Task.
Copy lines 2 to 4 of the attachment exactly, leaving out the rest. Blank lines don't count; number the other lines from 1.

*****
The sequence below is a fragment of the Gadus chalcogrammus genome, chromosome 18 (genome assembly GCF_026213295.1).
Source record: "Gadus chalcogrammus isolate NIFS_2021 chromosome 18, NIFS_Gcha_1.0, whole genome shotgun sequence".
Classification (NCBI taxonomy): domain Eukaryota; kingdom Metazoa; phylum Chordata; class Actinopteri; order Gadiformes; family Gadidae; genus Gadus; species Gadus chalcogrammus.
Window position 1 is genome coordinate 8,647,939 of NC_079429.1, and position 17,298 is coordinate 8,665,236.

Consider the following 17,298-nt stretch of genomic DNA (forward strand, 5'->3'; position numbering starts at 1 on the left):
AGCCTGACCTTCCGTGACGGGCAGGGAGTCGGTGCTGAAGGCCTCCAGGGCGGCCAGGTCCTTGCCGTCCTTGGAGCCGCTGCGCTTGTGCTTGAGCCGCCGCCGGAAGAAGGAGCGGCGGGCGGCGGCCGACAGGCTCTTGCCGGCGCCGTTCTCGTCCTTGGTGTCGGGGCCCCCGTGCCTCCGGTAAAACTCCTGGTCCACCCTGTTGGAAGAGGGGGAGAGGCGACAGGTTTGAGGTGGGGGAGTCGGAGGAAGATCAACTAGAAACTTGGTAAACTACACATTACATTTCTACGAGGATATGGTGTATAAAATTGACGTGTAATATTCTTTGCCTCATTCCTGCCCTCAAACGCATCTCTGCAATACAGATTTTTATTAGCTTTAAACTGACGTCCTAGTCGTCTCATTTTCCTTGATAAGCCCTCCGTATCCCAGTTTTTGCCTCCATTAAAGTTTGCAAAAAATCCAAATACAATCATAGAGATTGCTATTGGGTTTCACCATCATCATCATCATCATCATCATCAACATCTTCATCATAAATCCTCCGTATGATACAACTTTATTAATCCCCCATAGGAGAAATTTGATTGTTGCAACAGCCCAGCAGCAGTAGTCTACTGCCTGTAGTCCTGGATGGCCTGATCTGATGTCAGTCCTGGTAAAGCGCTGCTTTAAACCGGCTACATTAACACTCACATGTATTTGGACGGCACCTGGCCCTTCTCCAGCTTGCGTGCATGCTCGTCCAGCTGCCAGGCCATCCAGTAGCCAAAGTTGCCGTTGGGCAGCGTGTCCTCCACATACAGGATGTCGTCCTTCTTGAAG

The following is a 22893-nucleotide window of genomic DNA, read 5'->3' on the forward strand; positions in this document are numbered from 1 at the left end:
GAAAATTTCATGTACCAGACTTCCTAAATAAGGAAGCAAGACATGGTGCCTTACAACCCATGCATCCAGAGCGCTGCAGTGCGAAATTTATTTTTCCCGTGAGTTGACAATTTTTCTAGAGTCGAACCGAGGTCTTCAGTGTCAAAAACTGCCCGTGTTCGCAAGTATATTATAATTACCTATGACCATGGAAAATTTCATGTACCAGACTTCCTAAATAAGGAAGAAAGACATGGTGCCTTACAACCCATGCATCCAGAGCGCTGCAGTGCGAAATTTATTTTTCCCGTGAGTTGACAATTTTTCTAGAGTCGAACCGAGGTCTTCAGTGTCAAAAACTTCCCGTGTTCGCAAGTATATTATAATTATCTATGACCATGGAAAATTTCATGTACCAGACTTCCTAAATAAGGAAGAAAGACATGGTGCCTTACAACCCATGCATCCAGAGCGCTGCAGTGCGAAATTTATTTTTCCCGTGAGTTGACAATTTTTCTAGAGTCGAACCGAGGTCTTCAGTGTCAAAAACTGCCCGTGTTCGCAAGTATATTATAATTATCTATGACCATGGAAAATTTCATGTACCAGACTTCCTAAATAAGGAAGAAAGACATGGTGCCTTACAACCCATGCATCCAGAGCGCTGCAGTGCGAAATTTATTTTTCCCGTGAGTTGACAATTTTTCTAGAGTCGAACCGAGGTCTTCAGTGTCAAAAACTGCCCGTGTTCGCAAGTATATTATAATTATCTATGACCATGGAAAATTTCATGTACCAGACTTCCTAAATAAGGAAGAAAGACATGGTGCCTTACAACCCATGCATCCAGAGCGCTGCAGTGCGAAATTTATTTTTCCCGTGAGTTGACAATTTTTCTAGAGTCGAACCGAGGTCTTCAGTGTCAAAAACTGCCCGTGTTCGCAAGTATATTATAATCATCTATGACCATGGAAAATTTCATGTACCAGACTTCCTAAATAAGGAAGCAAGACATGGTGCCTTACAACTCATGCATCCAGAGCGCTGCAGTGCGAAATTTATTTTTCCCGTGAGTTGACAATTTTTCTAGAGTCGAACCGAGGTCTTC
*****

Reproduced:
Source record: "Gadus chalcogrammus isolate NIFS_2021 chromosome 18, NIFS_Gcha_1.0, whole genome shotgun sequence".
Classification (NCBI taxonomy): domain Eukaryota; kingdom Metazoa; phylum Chordata; class Actinopteri; order Gadiformes; family Gadidae; genus Gadus; species Gadus chalcogrammus.
Window position 1 is genome coordinate 8,647,939 of NC_079429.1, and position 17,298 is coordinate 8,665,236.